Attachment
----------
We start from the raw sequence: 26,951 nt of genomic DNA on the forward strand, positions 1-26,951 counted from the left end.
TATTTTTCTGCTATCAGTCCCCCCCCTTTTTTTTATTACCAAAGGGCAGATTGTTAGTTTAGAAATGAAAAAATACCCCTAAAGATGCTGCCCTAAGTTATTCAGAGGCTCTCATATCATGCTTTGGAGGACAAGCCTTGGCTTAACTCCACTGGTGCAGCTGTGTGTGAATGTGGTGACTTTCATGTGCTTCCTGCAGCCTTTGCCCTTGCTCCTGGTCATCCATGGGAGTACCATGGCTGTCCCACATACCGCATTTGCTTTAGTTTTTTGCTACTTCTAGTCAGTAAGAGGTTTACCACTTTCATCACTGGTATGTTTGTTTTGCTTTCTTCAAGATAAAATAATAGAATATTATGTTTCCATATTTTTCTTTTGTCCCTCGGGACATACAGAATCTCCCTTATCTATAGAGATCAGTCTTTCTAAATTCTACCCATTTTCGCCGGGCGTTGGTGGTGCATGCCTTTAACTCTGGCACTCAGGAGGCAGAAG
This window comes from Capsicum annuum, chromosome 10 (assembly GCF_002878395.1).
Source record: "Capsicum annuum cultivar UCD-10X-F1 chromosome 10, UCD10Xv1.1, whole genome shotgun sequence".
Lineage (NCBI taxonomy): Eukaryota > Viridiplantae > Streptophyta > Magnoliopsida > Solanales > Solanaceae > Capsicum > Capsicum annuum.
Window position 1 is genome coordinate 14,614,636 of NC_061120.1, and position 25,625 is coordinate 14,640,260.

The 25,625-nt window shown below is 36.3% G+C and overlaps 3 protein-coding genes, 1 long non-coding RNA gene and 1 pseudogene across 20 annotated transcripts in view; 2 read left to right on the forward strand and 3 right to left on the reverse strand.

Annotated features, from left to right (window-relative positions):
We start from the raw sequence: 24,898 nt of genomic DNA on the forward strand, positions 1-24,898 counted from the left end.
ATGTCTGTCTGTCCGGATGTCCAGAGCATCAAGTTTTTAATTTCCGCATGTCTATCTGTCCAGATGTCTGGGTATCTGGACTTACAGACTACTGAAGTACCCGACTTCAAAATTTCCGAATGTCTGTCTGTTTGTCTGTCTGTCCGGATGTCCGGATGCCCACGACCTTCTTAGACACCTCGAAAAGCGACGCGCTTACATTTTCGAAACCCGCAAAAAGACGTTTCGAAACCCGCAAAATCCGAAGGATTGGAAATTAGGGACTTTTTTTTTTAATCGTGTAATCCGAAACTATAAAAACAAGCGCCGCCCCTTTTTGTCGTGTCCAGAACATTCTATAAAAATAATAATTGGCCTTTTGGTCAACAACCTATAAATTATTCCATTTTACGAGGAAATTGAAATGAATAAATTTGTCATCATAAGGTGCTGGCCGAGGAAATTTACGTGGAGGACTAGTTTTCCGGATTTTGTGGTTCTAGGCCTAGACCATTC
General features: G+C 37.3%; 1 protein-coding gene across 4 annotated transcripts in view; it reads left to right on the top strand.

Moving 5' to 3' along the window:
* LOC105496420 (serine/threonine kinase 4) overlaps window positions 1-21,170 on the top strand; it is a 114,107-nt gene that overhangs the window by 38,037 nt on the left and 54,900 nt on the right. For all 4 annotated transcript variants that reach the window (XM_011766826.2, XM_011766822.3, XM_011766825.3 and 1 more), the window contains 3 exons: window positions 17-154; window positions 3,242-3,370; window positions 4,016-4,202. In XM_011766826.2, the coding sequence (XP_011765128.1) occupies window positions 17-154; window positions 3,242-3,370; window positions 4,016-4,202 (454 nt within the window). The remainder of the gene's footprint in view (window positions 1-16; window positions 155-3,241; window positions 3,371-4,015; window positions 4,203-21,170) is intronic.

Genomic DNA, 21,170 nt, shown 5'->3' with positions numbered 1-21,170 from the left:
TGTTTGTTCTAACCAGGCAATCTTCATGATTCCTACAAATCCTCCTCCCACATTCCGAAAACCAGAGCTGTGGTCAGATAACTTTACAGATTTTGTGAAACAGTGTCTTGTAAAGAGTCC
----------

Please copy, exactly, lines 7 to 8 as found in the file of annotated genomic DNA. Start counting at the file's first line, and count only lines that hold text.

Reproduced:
The 25,625-nt window shown below is 36.3% G+C and overlaps 3 protein-coding genes, 1 long non-coding RNA gene and 1 pseudogene across 20 annotated transcripts in view; 2 read left to right on the forward strand and 3 right to left on the reverse strand.

Annotated features, from left to right (window-relative positions):